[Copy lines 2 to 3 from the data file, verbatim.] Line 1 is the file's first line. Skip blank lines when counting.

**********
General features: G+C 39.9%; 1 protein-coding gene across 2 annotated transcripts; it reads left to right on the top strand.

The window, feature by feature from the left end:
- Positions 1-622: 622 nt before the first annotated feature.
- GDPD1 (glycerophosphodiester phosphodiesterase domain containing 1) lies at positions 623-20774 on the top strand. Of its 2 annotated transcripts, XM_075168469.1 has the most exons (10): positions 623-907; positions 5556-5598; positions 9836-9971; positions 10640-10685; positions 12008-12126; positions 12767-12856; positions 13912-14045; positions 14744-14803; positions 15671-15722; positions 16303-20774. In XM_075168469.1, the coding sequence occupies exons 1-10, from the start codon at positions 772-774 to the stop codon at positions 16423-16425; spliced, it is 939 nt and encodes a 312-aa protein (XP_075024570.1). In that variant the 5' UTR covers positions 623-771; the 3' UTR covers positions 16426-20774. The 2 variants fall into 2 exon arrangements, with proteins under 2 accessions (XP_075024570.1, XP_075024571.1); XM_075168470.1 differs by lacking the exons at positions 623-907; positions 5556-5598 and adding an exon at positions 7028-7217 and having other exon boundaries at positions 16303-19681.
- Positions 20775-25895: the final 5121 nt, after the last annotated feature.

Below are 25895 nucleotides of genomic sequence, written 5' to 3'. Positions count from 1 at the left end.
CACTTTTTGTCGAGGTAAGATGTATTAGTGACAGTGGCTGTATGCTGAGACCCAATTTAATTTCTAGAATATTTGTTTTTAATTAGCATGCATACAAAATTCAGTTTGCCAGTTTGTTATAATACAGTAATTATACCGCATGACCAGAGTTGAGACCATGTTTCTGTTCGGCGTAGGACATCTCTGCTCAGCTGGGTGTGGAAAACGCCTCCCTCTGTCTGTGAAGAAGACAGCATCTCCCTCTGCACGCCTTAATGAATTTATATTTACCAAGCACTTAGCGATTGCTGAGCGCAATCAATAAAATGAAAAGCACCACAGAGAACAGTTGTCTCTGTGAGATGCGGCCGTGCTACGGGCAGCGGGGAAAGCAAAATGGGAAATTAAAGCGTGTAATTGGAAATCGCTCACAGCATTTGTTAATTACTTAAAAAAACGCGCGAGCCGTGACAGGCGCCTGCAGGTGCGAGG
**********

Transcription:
The window, feature by feature from the left end:
- Positions 1-622: 622 nt before the first annotated feature.